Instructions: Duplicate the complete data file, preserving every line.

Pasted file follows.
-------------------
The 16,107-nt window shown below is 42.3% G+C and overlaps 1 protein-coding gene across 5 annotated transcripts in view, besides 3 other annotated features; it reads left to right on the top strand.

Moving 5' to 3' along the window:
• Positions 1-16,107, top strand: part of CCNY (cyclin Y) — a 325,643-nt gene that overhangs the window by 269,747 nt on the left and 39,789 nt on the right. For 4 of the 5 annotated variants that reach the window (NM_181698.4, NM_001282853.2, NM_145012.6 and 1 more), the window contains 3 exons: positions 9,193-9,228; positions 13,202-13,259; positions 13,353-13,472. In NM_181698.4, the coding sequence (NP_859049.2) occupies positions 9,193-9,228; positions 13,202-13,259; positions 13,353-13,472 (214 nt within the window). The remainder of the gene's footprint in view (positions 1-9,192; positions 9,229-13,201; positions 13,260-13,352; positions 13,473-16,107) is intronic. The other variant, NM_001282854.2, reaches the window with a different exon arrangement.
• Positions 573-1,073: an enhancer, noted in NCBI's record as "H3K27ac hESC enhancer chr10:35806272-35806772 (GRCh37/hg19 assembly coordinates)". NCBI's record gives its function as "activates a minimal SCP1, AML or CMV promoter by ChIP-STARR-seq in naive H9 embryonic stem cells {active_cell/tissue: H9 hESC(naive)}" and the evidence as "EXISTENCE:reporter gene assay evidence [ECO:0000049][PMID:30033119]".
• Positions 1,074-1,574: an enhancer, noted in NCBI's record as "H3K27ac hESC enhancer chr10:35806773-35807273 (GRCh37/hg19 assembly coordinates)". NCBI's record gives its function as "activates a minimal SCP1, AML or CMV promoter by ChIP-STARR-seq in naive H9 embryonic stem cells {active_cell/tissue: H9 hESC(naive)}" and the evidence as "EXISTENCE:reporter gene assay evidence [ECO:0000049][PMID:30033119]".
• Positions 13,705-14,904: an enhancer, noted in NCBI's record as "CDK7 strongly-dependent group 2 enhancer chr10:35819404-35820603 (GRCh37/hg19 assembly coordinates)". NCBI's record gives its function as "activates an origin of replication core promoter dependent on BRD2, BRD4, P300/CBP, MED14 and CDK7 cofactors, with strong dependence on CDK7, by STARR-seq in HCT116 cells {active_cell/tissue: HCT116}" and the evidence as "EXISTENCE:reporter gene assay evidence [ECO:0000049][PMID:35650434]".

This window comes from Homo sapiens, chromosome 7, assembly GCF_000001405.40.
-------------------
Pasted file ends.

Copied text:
The 16,107-nt window shown below is 42.3% G+C and overlaps 1 protein-coding gene across 5 annotated transcripts in view, besides 3 other annotated features; it reads left to right on the top strand.

Moving 5' to 3' along the window:
• Positions 1-16,107, top strand: part of CCNY (cyclin Y) — a 325,643-nt gene that overhangs the window by 269,747 nt on the left and 39,789 nt on the right. For 4 of the 5 annotated variants that reach the window (NM_181698.4, NM_001282853.2, NM_145012.6 and 1 more), the window contains 3 exons: positions 9,193-9,228; positions 13,202-13,259; positions 13,353-13,472. In NM_181698.4, the coding sequence (NP_859049.2) occupies positions 9,193-9,228; positions 13,202-13,259; positions 13,353-13,472 (214 nt within the window). The remainder of the gene's footprint in view (positions 1-9,192; positions 9,229-13,201; positions 13,260-13,352; positions 13,473-16,107) is intronic. The other variant, NM_001282854.2, reaches the window with a different exon arrangement.
• Positions 573-1,073: an enhancer, noted in NCBI's record as "H3K27ac hESC enhancer chr10:35806272-35806772 (GRCh37/hg19 assembly coordinates)". NCBI's record gives its function as "activates a minimal SCP1, AML or CMV promoter by ChIP-STARR-seq in naive H9 embryonic stem cells {active_cell/tissue: H9 hESC(naive)}" and the evidence as "EXISTENCE:reporter gene assay evidence [ECO:0000049][PMID:30033119]".
• Positions 1,074-1,574: an enhancer, noted in NCBI's record as "H3K27ac hESC enhancer chr10:35806773-35807273 (GRCh37/hg19 assembly coordinates)". NCBI's record gives its function as "activates a minimal SCP1, AML or CMV promoter by ChIP-STARR-seq in naive H9 embryonic stem cells {active_cell/tissue: H9 hESC(naive)}" and the evidence as "EXISTENCE:reporter gene assay evidence [ECO:0000049][PMID:30033119]".
• Positions 13,705-14,904: an enhancer, noted in NCBI's record as "CDK7 strongly-dependent group 2 enhancer chr10:35819404-35820603 (GRCh37/hg19 assembly coordinates)". NCBI's record gives its function as "activates an origin of replication core promoter dependent on BRD2, BRD4, P300/CBP, MED14 and CDK7 cofactors, with strong dependence on CDK7, by STARR-seq in HCT116 cells {active_cell/tissue: HCT116}" and the evidence as "EXISTENCE:reporter gene assay evidence [ECO:0000049][PMID:35650434]".

This window comes from Homo sapiens, chromosome 7, assembly GCF_000001405.40.